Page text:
# How much do I pay for oil?

Last week I learned that we spent \$13,457.99 on electricity for our house at 100 Prince Street over the 11 years since July 2000, or about \$1200 per year.

Today I asked Coop Energy, where we buy the oil that heats our house and our hot water, for a similar summary. What I learned was that from January 2002 to May 2011 we’ve consumed 37,989 litres of oil for which we’ve paid \$26,258.23, or about \$2900 per year.

That means that our total energy cost for our home is about \$4,100 per year.

Coop Energy doesn’t have an online customer system yet, but they tell me that one is currently in the works.

Bob Shand on May 11, 2011 - 18:25

Out of interest — how many square feet is your home?

I asked Island Petro how much we’d consumed — ours worked out to be around \$1500/yr for a 900 Sq/foot place.

Ben on May 11, 2011 - 18:33

Wow! I guess that’s the cost of a heritage home. We spend around \$2000/year on oil for a slightly larger (much newer) house.

sam on May 11, 2011 - 18:38

That seems like alot of money for 1 year. We spent close to 2300 last year and we have an older home also

Peter Rukavina on May 11, 2011 - 20:18

Our house is – fortuitously for my occupation – 32 feet square and has two floors; so ((32 x 32 = 1024) x 2) = 2,048 square feet. Or over twice the size of yours, so makes sense that our energy bill would be higher.

Also, the house is largely non- or under-insulated, has drafty windows.&#160 It scored less than 30 points on the home energy audit.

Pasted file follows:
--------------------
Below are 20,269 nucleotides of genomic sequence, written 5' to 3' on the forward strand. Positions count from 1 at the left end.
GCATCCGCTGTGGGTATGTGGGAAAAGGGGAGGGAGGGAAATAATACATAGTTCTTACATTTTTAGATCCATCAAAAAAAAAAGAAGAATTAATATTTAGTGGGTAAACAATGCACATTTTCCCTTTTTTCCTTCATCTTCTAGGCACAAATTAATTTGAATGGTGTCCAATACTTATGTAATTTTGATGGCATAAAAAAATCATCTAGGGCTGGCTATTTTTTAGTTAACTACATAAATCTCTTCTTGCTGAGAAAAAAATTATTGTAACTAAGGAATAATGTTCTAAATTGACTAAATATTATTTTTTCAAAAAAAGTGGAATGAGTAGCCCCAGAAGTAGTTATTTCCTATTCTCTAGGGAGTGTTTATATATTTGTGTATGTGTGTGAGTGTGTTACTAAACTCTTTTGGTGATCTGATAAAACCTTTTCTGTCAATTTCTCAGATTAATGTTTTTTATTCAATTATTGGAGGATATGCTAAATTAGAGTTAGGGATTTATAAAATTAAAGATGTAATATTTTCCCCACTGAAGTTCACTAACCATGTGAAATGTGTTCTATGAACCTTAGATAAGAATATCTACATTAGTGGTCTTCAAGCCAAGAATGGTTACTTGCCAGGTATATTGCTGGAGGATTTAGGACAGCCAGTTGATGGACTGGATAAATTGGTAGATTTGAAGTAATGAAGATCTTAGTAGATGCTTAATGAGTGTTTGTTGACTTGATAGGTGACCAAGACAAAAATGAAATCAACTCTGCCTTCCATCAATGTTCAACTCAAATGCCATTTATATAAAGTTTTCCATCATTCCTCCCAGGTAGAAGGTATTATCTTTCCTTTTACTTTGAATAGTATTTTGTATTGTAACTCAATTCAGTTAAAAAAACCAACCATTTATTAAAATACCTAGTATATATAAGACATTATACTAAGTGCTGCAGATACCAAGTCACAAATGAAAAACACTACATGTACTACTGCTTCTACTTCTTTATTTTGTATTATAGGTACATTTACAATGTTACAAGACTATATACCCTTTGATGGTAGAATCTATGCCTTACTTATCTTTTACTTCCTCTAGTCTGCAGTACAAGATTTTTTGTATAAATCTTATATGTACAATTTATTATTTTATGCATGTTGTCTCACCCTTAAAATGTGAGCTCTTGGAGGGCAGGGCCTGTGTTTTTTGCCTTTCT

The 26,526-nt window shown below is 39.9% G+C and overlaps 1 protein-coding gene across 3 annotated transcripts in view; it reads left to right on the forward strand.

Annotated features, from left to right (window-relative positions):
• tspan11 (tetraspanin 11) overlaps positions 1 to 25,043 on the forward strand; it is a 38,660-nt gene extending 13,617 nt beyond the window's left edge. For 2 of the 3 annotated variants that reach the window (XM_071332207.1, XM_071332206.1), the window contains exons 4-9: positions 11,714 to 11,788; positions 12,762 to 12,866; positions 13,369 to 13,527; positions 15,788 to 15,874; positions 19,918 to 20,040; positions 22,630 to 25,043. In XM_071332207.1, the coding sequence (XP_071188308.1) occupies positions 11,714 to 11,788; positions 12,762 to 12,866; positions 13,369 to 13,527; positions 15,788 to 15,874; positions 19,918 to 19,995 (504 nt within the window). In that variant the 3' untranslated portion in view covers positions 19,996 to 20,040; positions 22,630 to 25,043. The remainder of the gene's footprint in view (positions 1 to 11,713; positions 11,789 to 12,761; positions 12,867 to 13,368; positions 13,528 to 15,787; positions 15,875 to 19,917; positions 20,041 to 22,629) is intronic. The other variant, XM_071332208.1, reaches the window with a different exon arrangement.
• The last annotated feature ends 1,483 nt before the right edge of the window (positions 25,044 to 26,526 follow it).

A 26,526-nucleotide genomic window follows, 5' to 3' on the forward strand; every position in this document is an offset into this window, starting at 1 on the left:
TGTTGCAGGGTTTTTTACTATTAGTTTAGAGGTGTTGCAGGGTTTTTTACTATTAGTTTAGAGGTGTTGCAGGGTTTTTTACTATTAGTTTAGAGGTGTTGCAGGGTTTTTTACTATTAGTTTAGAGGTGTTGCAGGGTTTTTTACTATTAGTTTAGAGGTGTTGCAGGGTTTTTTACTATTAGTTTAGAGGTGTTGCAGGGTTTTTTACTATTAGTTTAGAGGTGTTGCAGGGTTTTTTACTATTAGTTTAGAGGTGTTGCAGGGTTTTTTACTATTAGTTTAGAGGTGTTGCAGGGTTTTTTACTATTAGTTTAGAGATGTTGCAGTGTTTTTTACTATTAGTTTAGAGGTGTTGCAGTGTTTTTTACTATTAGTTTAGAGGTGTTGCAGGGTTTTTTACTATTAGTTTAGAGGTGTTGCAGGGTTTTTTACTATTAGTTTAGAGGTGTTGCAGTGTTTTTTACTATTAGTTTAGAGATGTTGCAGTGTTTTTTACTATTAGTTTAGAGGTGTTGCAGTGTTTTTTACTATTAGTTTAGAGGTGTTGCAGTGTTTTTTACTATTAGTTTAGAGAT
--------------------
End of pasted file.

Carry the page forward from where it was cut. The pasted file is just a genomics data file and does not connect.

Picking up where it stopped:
There’s work to be done, in other words.

Ton Zijlstra on May 14, 2011 - 19:51

For comparison, we spend 130*12=1560,- Euro/yr for gas (used for heating, cooking, warm water) and electricity combined. Including all taxes (energy tax, fixed costs for the grid, VAT etc). The house is 150 square meter. Works out to 1605 sq. feet. and 2130,- CAD. We don’t get much winter though.

Peter Rukavina on May 15, 2011 - 14:44

This generous sharing of comparative usage has me wondering whether a web service that turns energy usage data into a “social object” and adds game mechanics to the network might be an interesting way of spreading information about our collected usage as well as incentivizing reductions.

If I’m willing to go to the trouble of checking into my local café just to move up on the Foursquare leaderboard, surely I’d be willing to turn off the lights or lower the thermostat to move ahead on the global energy leaderboard.

Ben Wedge on May 15, 2011 - 20:41

It wouldn’t be hard for utilities & energy providers to have their system automatically send you an email if your usage is abnormal or above the neighbourhood/house your size average. They have most of the data already, it’d take very little to change it. When the electric meters finally get upgraded to smart ones, and when water is properly metered too, there’s no reason they couldn’t tell you right away if they suspect some sort of leak or problem.

As for energy reduction tips, they could use the same technologies to find likely culprits and send you tips on how to fix them.